Over two years into the coronavirus pandemic, reason and sensible policies have re-entered the education space. Several public school systems in northern Virginia have enacted mask-optional policies for their students, which parents and activists cheered for acquiescing to their demands.
The main impetus behind the mask mandate policy changes was the passage and signing of an anti-mask mandate bill into law in the commonwealth of Virginia, which Gov. Glenn Youngkin signed into law. Youngkin, a Republican, won his election by running on anti-mask mandate and parent empowerment policies.
The new law forced school districts to comply by March 1, though several districts indicated that they would stick by the oft-flawed guidance from the Centers for Disease Control (CDC), which advocated for masking children who are not vaccinated.
WTOP reported that Loudoun County Public Schools, which are a hotbed of parent activism, became the first public schools to cave into public pressure. It also helped that Circuit Court Judge James Fisher barred the school district from enforcing its mask mandate.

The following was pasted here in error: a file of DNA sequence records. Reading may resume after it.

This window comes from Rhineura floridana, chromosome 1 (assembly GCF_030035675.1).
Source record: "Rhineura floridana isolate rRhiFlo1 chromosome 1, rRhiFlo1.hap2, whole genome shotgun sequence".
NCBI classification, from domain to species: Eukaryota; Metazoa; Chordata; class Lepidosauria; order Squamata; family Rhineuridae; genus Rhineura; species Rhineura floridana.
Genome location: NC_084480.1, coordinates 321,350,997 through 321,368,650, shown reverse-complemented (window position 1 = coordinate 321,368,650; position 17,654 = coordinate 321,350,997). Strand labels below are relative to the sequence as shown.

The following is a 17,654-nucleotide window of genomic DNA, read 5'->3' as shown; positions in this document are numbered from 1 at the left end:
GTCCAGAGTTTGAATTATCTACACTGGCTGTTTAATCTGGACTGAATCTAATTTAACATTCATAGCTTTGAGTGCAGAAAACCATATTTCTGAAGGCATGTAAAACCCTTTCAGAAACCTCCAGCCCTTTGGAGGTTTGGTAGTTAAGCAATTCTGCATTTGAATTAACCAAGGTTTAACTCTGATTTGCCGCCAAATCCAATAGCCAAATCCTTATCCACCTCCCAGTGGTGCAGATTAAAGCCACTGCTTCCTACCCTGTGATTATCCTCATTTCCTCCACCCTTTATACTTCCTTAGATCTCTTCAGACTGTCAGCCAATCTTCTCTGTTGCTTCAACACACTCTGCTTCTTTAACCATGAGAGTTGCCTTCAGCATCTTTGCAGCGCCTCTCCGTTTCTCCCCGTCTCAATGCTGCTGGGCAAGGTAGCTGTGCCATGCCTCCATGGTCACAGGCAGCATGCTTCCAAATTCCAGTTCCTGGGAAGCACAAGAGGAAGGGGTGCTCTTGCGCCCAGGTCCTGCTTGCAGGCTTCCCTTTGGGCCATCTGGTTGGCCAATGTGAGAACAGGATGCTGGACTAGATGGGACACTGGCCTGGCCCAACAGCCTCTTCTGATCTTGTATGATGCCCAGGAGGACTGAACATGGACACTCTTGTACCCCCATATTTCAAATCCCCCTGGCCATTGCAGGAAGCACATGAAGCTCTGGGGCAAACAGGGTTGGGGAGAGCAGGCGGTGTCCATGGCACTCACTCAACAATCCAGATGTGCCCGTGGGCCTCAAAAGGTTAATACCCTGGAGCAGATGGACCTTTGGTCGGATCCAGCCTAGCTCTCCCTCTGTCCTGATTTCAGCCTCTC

Fisher, in his decision, backed parents who sued Loudoun County because they argued that the mask mandate caused irreparable harm to their children. Fisher agreed that the school board does not have the constitutional authority to implement a mandate unilaterally.
Embattled school superintendent Scott Ziegler said of the decision in a letter, “The decision of whether to wear a mask or not is deeply personal for many families, we ask that you respect the decision of others. No one should be made to feel uncomfortable about their choice.” Ironically, Ziegler’s decision to stand by a mask mandate did cause many students and parents discomfort.
The school district also admitted that students who were disciplined for not wearing masks while the mask mandate was enforced will have the disciplinary actions removed from their records. At the time, some parents claimed that the school district unfairly punished their children for not wearing masks, such as separating them from their classmates, isolating them, and escorting them to and from restrooms. The reason behind the enforcement was that Youngkin signed an executive order that allowed students to go to school without masks, although it was up to school districts to maintain or get rid of their mask mandates. The resulting confusion led to many arguments between parents, students, and school districts which stuck to their mask mandates.
Parents spoke up and forced school districts such as Loudoun County to back down, which is an encouraging trend for concerned parents seeking to retake control of their children’s education that has long been infiltrated by leftist ideologues.